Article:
TRAVEL TIPS & EXTENSIONS

Tips To Avoid Seasickness On A Small Boat

AUTHOR Caroline Eaton

While our passengers usually do not experience seasickness, many of our guest’s number one fear before cruising is becoming seasick on a small boat. Seasickness is the reaction of your body’s inner ear balance system to the unfamiliar motion of the ship. The ships movement can cause stress on your balance system which leaves you sick to your stomach, with headaches and feeling the worst you’ve felt in awhile (which is why we want you to avoid seasickness for your next cruise).

Understanding that you aren’t really sick, just out of balance, is the first step to curing yourself.

Seasickness typically goes away on its own after a few days as the body’s brain adjusts to the new movement and environment. But what about those first few days? If you’ve ever experienced it – it can be daunting and enough to scare you off from booking your next cruise.

Sea sickness can affect anyone, but at least for me, the pros of cruising far outweigh the risk of becoming seasick.

how to avoid seasickness on a small boat

Tips on how to Avoid Seasickness

Instead of avoiding the sea, I do my best to prepare for a successful week on the water.

Get fresh air

Fresh air, a breeze and lack of enclosed spaces, can help out a lot with seasickness. Lay down, close your eyes and listen to some music on the deck. You want to get your mind off being sick and let the music calm you down. Since anxiety contributes to seasickness, you are more likely to get sick if you board your cruise expecting to feel sick. Plan ahead to reduce your stress, boarding your cruise confident and optimistic!

Keep the horizon in sight

You want to continually glance at the horizon, keeping it in sight, but not staring at it. As your body adjusts to the new movements, use the horizon as your point of reference. For most people facing forward on the boat vs. to the side helps manage their seasickness.

If you can’t look at the horizon, keep your eyes closed. This will reduce the conflicting signals between your eyes and inner ear.

Don’t use binoculars, cameras or read for an extensive length of time

Avoid staring at things that your brain would usually consider stable, this will only make your symptoms worse.

Manage your diet

Leading up to your cruise, eat ‘safe’ foods that you know your body can handle. Avoid anything overly spicy, acidic or fatty and try not to overeat or overdo it on the alcohol before you board the boat. Eat lighter meals and add peppermint and ginger to your diet, they are great natural remedies to help reduce the risk of seasickness.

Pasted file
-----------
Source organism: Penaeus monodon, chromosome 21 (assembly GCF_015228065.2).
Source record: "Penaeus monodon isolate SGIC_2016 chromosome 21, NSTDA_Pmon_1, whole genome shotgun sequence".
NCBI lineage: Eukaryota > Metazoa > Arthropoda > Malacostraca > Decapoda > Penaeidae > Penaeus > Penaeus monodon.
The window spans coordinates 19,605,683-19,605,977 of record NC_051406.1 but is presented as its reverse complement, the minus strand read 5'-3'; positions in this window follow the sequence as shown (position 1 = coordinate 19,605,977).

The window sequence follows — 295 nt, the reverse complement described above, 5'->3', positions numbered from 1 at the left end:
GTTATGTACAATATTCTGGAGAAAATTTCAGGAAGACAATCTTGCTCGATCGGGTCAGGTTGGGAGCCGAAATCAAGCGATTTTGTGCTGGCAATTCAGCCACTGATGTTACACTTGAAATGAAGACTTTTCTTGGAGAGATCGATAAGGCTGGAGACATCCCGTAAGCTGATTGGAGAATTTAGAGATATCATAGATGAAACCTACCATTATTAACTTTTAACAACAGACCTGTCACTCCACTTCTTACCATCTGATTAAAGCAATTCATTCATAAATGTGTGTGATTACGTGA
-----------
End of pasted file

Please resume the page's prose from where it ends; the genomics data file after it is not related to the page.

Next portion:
Stay out of direct sun

You want to avoid your body overheating, so stay out of direct sunlight and continually sip water to stay hydrated. As you get closer to the equator, the sun gets stronger and if you aren’t keeping liquids in you, dehydration can bring on symptoms of seasickness

Avoid strong smells

If you happen to be near a guest that used a bit too much perfume, or near the exhaust from the engine move so that you avoid all strong smells that can make your nausea worse. This is where the fresh air can help clear up any intense smells that are lingering.

Bring medicine

Talk to your doctor before your cruise and come prepared with medicine they recommend to help you manage your seasickness. Dramamine and Bonine are the most common remedies our guests bring with them, they are available over-the-counter and are recommended to take 24 hours before your trip. The medicine is much more effective if it’s already in your bloodstream.

PSI bands

These are adjustable wristbands that apply acupressure to help relieve the symptoms of nausea and vomiting. While some people swear by them, some claim they don’t work as well. Find what works best for your body, but come prepared to try out a few of these different strategies.

Transderm Scop Patch

The patch helps prevent nausea and vomiting from motion sickness with minimal side effects, but it does need a prescription. You simply apply the patch behind your ear and it will last for up to three days. As with any medication, we suggest you talk to your doctor first.

What happens if you do get seasick?

Don’t be embarrassed, you aren’t the first and you won’t be the last!

If you feel the urge to get sick, find the closest trash can or ask a crew member where to go. Don’t try to hold it in, it will only prolong the inevitable. Usually it takes a few hours, sometimes a day or two, but almost everyone eventually gets their sea legs under them!